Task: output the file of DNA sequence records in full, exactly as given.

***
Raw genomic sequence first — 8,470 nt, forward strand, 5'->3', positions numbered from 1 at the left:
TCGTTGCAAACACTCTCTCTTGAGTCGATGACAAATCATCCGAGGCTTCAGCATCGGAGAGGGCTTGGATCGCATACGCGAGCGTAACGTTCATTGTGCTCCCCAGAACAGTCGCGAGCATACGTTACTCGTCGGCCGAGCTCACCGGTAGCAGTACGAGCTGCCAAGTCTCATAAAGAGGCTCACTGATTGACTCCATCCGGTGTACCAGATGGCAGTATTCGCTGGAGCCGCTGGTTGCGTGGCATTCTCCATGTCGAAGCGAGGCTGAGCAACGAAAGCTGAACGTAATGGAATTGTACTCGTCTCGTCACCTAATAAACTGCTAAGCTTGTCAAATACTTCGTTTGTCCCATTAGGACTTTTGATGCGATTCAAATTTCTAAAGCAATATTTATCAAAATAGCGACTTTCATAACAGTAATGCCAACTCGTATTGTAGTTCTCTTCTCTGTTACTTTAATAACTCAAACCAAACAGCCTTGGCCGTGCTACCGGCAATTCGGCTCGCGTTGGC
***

Raw genomic sequence first — 8,470 nt, forward strand, 5'->3', positions numbered from 1 at the left:
TCGTTGCAAACACTCTCTCTTGAGTCGATGACAAATCATCCGAGGCTTCAGCATCGGAGAGGGCTTGGATCGCATACGCGAGCGTAACGTTCATTGTGCTCCCCAGAACAGTCGCGAGCATACGTTACTCGTCGGCCGAGCTCACCGGTAGCAGTACGAGCTGCCAAGTCTCATAAAGAGGCTCACTGATTGACTCCATCCGGTGTACCAGATGGCAGTATTCGCTGGAGCCGCTGGTTGCGTGGCATTCTCCATGTCGAAGCGAGGCTGAGCAACGAAAGCTGAACGTAATGGAATTGTACTCGTCTCGTCACCTAATAAACTGCTAAGCTTGTCAAATACTTCGTTTGTCCCATTAGGACTTTTGATGCGATTCAAATTTCTAAAGCAATATTTATCAAAATAGCGACTTTCATAACAGTAATGCCAACTCGTATTGTAGTTCTCTTCTCTGTTACTTTAATAACTCAAACCAAACAGCCTTGGCCGTGCTACCGGCAATTCGGCTCGCGTTGGC